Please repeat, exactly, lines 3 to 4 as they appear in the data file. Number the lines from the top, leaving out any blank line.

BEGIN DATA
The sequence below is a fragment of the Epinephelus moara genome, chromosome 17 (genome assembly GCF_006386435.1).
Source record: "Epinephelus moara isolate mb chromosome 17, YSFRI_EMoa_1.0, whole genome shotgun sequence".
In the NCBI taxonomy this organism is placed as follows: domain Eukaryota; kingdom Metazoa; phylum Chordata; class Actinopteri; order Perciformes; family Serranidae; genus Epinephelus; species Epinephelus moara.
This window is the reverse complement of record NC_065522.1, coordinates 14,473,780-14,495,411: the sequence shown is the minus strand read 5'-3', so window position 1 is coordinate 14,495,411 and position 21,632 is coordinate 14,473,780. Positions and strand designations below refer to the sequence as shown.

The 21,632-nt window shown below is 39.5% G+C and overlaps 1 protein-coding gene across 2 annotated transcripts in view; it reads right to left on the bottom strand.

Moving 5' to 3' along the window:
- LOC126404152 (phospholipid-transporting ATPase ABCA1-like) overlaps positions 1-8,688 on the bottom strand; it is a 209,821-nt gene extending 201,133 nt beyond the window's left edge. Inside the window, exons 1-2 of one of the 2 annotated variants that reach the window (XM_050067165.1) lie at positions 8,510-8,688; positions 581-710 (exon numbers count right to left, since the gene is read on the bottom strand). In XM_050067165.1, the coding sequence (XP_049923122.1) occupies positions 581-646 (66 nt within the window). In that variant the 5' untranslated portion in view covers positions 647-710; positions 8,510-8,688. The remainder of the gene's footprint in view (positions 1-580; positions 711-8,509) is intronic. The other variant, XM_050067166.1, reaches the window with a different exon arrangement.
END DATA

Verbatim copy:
In the NCBI taxonomy this organism is placed as follows: domain Eukaryota; kingdom Metazoa; phylum Chordata; class Actinopteri; order Perciformes; family Serranidae; genus Epinephelus; species Epinephelus moara.
This window is the reverse complement of record NC_065522.1, coordinates 14,473,780-14,495,411: the sequence shown is the minus strand read 5'-3', so window position 1 is coordinate 14,495,411 and position 21,632 is coordinate 14,473,780. Positions and strand designations below refer to the sequence as shown.